Dinner is going to be served in a few hours, but you’re still trying to think of something to bake for dessert.
Brownies are so yesterday and cakes are overrated. What should you do? Bake a pie?
Nah. Baking a large pie could be challenging by itself. Plus you have to pick a single flavor that most people would enjoy. But what if you were to bake a few mini pies?
That’s so crazy it just might work.
The only question is how to bake it. You already have the pre-made pie crust and some pie filling. You just need some sort of contraption to hold it together while it bakes. For some reason that seems harder than it sounds.
I’ve got a jumbo cupcake pan. It’ll hold six of them at once. Will that work?
I don’t know. It kinda looks complicated, with the six holders and all. I might need something more simple and a lot more stylish.
A My Lil’ Pie Maker? Really?
That’s right, folks. Your eyes are not deceiving you. Just when you thought that baking mini pies was going to be nearly impossible, along comes the My Lil’ Pie Maker.
No, it’s not a My Little Pony horsie toy for little girls. Tiny plastic horses do NOT belong in the oven, no matter what your older brothers and sisters may tell you. This is the My Lil’ Pie Maker, a device that almost seems like it was designed for the My Little Pony age bracket. At least, that’s how it sounds based on its name AND sheer simplicity.
Let’s take a closer look at the My Lil’ Pie Maker’s TV commercial and give it a good ol’ fashioned review.
For starters, the best version of the TV commercial is available on the company’s website. It’s a tiny video on the website, but it’s better quality and updated compared to what you’ll find on YouTube.
Have you seen the commercial?
Ready to continue?
My Lil’ Pie Maker TV commercial — Mmmm, some humble pie for dinner tonight!
The My Lil’ Pie Maker TV commercial begins with this shockingly believable scene. Apparently people enjoy eating pies! They’re delicious!
My Lil’ Pie Maker TV commercial — Mommy, why the hell did you bake so many mini pies?
Big pies, little pies, dessert pies, Brussels sprouts pies, chicken pot pies, Soylent Green pies, ice cream pies — people love pies!
Now, if only there was an easy way to bake four mini pies at a time.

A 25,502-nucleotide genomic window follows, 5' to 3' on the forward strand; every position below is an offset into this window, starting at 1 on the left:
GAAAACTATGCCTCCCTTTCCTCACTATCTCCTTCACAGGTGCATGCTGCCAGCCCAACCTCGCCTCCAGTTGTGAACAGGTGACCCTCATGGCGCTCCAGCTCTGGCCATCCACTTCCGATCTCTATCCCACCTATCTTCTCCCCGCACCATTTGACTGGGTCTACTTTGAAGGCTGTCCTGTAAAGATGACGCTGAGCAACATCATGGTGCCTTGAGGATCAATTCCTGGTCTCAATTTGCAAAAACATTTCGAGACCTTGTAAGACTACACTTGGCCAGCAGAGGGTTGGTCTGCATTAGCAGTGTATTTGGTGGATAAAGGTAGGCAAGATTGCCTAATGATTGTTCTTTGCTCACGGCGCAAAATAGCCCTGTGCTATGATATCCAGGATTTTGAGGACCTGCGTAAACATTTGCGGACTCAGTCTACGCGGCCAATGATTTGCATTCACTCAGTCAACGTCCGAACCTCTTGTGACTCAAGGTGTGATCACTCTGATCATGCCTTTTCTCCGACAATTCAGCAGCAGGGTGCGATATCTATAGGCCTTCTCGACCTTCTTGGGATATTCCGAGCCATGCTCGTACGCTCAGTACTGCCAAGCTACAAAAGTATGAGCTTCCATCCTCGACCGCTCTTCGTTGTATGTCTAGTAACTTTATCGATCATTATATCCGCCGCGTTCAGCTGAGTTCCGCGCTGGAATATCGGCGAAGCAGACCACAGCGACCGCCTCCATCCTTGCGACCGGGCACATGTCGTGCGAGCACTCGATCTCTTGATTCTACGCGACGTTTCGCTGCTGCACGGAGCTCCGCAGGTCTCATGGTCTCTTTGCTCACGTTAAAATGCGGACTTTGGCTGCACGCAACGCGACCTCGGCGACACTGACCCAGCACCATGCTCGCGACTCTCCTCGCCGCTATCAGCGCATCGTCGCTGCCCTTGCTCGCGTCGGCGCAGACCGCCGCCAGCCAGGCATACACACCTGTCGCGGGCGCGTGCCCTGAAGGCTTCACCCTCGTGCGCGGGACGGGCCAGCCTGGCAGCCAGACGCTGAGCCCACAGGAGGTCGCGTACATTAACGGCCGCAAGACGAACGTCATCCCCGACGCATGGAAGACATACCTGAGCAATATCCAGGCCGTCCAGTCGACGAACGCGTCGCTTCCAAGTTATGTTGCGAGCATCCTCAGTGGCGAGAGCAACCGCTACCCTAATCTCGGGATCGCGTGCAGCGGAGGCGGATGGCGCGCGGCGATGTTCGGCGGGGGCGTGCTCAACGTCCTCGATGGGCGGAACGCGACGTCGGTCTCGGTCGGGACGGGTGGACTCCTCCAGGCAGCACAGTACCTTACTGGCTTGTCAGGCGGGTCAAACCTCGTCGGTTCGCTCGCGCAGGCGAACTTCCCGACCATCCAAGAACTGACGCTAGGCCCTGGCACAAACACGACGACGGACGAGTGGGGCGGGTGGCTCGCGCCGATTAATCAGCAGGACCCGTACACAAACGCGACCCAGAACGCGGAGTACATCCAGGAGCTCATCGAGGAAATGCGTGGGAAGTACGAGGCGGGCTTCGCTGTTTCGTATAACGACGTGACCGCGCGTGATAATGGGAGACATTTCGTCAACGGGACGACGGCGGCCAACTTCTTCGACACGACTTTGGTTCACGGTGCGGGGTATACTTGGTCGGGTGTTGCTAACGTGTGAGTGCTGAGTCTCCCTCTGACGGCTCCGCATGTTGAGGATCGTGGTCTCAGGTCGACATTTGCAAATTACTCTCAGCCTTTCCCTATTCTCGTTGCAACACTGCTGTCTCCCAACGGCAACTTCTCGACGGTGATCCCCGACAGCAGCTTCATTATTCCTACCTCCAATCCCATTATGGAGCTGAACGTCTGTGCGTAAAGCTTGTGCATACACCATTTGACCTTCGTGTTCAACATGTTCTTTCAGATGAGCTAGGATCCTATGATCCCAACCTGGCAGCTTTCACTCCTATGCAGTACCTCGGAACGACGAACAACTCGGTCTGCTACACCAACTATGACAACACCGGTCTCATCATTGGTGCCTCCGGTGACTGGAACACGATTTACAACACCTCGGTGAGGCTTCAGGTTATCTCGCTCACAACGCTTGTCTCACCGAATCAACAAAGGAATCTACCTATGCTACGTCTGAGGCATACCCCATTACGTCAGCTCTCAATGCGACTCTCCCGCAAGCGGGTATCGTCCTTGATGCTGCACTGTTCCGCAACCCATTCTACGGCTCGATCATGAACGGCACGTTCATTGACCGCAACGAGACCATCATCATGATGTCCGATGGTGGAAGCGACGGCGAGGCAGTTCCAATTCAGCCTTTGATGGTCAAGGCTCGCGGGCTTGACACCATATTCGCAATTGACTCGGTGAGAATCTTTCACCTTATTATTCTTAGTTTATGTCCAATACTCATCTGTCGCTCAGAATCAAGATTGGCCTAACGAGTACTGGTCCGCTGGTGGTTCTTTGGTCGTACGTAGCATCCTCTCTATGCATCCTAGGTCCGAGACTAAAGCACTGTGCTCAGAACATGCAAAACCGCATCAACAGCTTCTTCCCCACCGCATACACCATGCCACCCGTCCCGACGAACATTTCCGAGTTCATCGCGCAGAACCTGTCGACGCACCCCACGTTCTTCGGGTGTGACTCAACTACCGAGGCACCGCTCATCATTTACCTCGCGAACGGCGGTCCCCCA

My Lil’ Pie Maker TV commercial — It’s like a large pie pan, only smaller.
Oh wow! It’s the My Lil’ Pie Maker!
Just like a jumbo cupcake pan or similar baking utensil, the My Lil’ Pie Maker allows you to build and bake up to four mini pies at a time. Just press in the pie crust, fill it with your favorite filling, and then set the upper crust (optional), slide it in the oven, and bake it. That’s about it.
My Lil’ Pie Maker TV commercial — It’s compatible with regular and toaster ovens.
The remarkably small size of the My Lil’ Pie Maker allows it to fit inside of regular ovens and most toaster ovens. There’s no word yet if this is compatible with another classic kitchen (and Kindergarten) appliance, the Easy Bake Oven.
My Lil’ Pie Maker TV commercial — Just like magic, you’ll have four little pies.
Assuming that you’ve constructed the pies flawlessly AND managed to cook them for the correct length of time at the correct oven temperature, then you’ll have four perfect little pies.
Wow! It’s just like magic!
I wonder if any other baking device can successfully hold a few miniature pies while they bake in the oven.
My Lil’ Pie Maker TV commercial — It comes with MAGIC cutting devices.
That’s right. Magic. It says so in the TV commercial.
Just use the round cutting device, press down into the pie dough, say a few magic words, hold your breath for a moment, hope nobody notices that you cut something else a moment ago, and then PRESTO! You’ll have a perfectly round lid to cover your tiny little pie! Un-freakin-believable!